Various Psychological effects of Internet using

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					Psychological effects of Internet use




Various researchers have undertaken efforts to examine the impact of Internet use on humans, inter alia
through studying brain functions in Internet users. Some studies assert that these changes are harmful,
while others argue that asserted changes are beneficial

Assertions
US-American writer Nicholas Carr asserts that Internet use reduces the deep thinking that leads to true
creativity. He also says that hyperlinks and overstimulation means that the brain must give most of its
attention to short-term decisions. Carr also states that the vast availability of information on the World
Wide Web overwhelms the brain and hurts long-term memory. He says that the availability of stimuli
leads to a very large cognitive load, which makes it difficult to remember anything.

Psychologist Steven Pinker, however, argues that people have control over what they do, and that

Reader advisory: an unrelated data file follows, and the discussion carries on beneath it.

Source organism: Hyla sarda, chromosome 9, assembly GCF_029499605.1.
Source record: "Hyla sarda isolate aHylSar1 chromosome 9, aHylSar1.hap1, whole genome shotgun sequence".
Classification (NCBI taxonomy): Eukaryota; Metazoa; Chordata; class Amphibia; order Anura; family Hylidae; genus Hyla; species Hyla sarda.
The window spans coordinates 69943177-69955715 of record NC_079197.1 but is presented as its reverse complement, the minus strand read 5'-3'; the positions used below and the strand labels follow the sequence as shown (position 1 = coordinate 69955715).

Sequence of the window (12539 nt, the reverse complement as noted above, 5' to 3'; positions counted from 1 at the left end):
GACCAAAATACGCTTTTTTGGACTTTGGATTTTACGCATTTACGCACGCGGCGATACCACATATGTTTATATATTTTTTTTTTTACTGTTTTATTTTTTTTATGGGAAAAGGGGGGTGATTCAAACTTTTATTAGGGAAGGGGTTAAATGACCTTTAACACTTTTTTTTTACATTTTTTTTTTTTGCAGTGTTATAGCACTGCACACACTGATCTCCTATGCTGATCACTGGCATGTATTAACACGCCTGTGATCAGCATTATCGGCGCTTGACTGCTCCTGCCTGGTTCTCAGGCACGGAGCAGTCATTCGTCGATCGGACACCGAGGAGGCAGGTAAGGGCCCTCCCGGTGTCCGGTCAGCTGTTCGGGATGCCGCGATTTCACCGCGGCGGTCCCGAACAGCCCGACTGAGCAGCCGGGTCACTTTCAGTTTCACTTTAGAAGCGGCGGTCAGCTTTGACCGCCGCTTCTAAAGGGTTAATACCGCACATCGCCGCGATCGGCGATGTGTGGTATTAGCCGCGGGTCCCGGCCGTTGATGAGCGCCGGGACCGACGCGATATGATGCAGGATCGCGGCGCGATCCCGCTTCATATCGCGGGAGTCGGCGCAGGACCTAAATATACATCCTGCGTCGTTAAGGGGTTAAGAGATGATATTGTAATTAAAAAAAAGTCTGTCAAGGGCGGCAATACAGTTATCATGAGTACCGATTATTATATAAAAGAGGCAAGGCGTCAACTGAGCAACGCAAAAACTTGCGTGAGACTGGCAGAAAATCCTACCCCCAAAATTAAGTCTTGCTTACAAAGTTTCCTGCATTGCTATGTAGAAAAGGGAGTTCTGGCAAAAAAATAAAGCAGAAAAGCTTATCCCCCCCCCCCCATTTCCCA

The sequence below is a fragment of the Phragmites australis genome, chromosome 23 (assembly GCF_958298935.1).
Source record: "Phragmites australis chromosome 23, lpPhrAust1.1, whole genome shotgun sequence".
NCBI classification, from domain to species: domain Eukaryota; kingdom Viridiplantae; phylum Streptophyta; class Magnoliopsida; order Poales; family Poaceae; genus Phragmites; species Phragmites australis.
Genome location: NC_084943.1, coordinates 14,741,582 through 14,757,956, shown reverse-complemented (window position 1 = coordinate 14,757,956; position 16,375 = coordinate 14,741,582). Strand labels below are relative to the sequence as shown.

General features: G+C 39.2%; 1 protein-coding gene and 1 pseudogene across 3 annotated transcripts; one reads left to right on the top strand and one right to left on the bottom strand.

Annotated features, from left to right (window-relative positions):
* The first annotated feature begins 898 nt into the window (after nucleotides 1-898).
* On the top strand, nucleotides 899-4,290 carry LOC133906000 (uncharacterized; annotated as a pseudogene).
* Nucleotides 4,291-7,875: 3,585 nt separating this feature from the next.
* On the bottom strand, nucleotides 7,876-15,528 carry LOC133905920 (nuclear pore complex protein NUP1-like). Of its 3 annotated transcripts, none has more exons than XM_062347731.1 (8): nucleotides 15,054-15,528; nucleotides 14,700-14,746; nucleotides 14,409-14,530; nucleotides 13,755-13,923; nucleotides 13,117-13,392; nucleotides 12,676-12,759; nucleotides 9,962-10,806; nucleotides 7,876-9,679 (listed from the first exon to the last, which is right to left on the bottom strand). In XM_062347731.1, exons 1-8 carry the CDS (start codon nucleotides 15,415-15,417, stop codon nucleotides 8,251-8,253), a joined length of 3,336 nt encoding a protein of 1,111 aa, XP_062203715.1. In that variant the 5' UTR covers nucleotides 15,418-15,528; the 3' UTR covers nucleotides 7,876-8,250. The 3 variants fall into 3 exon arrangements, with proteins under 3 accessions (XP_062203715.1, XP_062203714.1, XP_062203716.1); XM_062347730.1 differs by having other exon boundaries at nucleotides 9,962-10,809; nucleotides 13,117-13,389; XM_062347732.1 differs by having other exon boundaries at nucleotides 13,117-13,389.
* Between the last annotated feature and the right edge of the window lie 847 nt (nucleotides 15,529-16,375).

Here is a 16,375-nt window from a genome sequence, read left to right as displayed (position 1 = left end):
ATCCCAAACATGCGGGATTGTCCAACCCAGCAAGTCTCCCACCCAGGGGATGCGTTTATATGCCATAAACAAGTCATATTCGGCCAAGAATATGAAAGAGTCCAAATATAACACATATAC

research and reasoning never came naturally to people. He says that, "Experience does not revamp the
basic information-processing capacities of the brain" and asserts that the Internet is actually making
people smarter.

Paul Bansal[who?] says that "Internet addiction can be a significant threat to one's health and social well-
being in that it enforces antisocial behavior. The addiction can lead to the inability to communicate in the
real world by depriving the addict of the daily practices involved with interpersonal communication. The
act of using facial expressions or certain gestures to relay intended emotion or emphasize meaning decline